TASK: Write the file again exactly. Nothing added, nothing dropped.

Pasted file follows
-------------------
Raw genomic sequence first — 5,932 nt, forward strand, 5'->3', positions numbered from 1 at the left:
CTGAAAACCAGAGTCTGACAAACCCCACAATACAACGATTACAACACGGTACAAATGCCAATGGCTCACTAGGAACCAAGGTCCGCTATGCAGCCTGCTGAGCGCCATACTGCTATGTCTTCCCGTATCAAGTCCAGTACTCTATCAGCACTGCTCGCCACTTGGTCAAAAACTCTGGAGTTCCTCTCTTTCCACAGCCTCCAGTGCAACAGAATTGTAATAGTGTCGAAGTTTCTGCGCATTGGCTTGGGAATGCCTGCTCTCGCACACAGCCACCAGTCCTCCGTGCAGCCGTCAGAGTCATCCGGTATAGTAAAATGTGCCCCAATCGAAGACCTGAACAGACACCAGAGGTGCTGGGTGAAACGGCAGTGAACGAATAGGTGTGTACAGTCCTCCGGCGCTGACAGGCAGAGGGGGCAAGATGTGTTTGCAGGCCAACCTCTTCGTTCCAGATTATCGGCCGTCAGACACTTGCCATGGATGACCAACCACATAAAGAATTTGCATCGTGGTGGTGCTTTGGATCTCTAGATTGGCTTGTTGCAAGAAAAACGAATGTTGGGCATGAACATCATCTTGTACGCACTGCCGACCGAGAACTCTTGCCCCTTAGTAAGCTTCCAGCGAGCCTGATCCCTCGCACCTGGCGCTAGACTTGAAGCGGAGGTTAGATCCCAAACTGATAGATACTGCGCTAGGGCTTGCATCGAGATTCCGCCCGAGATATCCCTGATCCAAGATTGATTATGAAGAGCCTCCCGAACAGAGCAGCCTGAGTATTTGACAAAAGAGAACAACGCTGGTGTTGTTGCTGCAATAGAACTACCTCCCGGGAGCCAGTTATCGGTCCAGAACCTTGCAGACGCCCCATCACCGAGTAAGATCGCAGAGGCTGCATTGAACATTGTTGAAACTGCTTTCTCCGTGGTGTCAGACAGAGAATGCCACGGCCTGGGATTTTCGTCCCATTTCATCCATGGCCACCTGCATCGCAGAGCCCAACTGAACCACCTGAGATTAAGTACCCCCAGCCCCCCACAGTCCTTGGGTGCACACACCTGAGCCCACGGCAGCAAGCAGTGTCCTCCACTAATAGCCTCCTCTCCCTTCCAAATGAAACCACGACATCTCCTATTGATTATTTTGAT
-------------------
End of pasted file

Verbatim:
Raw genomic sequence first — 5,932 nt, forward strand, 5'->3', positions numbered from 1 at the left:
CTGAAAACCAGAGTCTGACAAACCCCACAATACAACGATTACAACACGGTACAAATGCCAATGGCTCACTAGGAACCAAGGTCCGCTATGCAGCCTGCTGAGCGCCATACTGCTATGTCTTCCCGTATCAAGTCCAGTACTCTATCAGCACTGCTCGCCACTTGGTCAAAAACTCTGGAGTTCCTCTCTTTCCACAGCCTCCAGTGCAACAGAATTGTAATAGTGTCGAAGTTTCTGCGCATTGGCTTGGGAATGCCTGCTCTCGCACACAGCCACCAGTCCTCCGTGCAGCCGTCAGAGTCATCCGGTATAGTAAAATGTGCCCCAATCGAAGACCTGAACAGACACCAGAGGTGCTGGGTGAAACGGCAGTGAACGAATAGGTGTGTACAGTCCTCCGGCGCTGACAGGCAGAGGGGGCAAGATGTGTTTGCAGGCCAACCTCTTCGTTCCAGATTATCGGCCGTCAGACACTTGCCATGGATGACCAACCACATAAAGAATTTGCATCGTGGTGGTGCTTTGGATCTCTAGATTGGCTTGTTGCAAGAAAAACGAATGTTGGGCATGAACATCATCTTGTACGCACTGCCGACCGAGAACTCTTGCCCCTTAGTAAGCTTCCAGCGAGCCTGATCCCTCGCACCTGGCGCTAGACTTGAAGCGGAGGTTAGATCCCAAACTGATAGATACTGCGCTAGGGCTTGCATCGAGATTCCGCCCGAGATATCCCTGATCCAAGATTGATTATGAAGAGCCTCCCGAACAGAGCAGCCTGAGTATTTGACAAAAGAGAACAACGCTGGTGTTGTTGCTGCAATAGAACTACCTCCCGGGAGCCAGTTATCGGTCCAGAACCTTGCAGACGCCCCATCACCGAGTAAGATCGCAGAGGCTGCATTGAACATTGTTGAAACTGCTTTCTCCGTGGTGTCAGACAGAGAATGCCACGGCCTGGGATTTTCGTCCCATTTCATCCATGGCCACCTGCATCGCAGAGCCCAACTGAACCACCTGAGATTAAGTACCCCCAGCCCCCCACAGTCCTTGGGTGCACACACCTGAGCCCACGGCAGCAAGCAGTGTCCTCCACTAATAGCCTCCTCTCCCTTCCAAATGAAACCACGACATCTCCTATTGATTATTTTGAT